New York State

Could ConEd and PSEG Long Island be replaced?

Storm-related power outages revived talk of revoking franchises and public takeovers, but either would be slow and complicated.

Gov. Andrew Cuomo has recently suggested he could revoke the franchises of electric utilities in downstate New York following power outages.

Gov. Andrew Cuomo has recently suggested he could revoke the franchises of electric utilities in downstate New York following power outages. AP/Shutterstock

Issuing a perennial – and increasingly empty-seeming – threat, Gov. Andrew Cuomo has recently suggested he could revoke the franchises of electric utilities in downstate New York following power outages. The slow return of electricity from Con Edison and PSEG Long Island to tropical storm Isaias elicited the governor’s ire, as hundreds of thousands of people lost power and tens of thousands remained without it a week later. And this time, Cuomo said he was “serious as a heart attack.

This latest electric service debacle has also revived discussion of the municipalization of utilities and kicking out private companies like ConEd all together. New York City Mayor Bill de Blasio floated the possibility this week, suggesting that power delivery and grid operation could instead be handled by a public entity that would hopefully be more responsive to the public. Some progressives in the state Legislature, including state Sen. Julia Salazar and Assembly Member Robert Carroll are also calling for a municipal takeover, alongside left-wing groups such as the Democratic Socialists of America and Housing Justice for All, who recently held a rally on the issue.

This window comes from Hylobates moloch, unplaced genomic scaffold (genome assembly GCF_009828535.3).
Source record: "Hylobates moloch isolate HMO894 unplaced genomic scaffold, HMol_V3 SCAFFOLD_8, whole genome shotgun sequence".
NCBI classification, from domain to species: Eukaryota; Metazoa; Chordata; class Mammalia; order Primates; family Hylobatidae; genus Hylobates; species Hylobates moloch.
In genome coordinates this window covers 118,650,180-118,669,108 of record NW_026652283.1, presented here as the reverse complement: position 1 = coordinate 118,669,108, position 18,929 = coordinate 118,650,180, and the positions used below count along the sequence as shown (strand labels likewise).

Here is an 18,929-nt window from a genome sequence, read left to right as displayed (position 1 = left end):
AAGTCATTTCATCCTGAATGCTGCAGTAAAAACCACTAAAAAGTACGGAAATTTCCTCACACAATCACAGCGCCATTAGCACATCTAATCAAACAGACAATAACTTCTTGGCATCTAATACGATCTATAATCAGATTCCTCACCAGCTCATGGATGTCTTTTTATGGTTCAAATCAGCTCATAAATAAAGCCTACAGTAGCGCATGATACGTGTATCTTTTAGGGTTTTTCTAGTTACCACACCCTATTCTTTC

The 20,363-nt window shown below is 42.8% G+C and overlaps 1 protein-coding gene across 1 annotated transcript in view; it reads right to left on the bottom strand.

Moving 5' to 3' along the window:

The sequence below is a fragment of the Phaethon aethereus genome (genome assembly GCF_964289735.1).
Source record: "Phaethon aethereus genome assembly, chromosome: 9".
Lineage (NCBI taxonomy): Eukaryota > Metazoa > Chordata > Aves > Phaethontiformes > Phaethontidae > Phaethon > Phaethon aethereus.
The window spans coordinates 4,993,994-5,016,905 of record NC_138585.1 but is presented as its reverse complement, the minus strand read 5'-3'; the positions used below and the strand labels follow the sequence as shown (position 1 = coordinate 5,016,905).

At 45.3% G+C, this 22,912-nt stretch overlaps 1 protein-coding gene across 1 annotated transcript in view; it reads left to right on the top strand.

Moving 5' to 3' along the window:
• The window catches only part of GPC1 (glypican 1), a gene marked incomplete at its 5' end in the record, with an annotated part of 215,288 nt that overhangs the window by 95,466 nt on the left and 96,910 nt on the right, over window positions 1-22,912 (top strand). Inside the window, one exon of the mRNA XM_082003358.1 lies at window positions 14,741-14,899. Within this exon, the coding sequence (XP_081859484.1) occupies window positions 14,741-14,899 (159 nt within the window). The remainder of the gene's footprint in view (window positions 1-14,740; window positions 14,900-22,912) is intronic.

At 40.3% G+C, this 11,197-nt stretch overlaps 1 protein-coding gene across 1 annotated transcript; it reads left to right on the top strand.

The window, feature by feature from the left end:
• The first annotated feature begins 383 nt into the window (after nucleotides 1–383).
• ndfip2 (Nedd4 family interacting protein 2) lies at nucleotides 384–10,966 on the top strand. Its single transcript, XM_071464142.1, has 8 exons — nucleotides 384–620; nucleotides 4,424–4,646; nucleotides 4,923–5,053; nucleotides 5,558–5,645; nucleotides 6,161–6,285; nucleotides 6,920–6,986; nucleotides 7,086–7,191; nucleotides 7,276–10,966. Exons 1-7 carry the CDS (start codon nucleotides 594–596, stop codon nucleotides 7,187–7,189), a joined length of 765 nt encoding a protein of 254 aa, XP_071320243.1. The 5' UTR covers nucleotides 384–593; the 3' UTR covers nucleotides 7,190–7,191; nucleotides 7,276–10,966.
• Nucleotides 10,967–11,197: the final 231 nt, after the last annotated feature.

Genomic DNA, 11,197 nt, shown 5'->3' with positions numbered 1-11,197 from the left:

The state Legislature will likely examine this and more at a hearing scheduled for Aug. 20 on utilities’ response to the recent storm. In the meantime, here’s what you should know about the new and old attacks on private utilities. 

Can the state revoke Con Edison’s franchise?

The short answer is technically, yes, but it’s unlikely.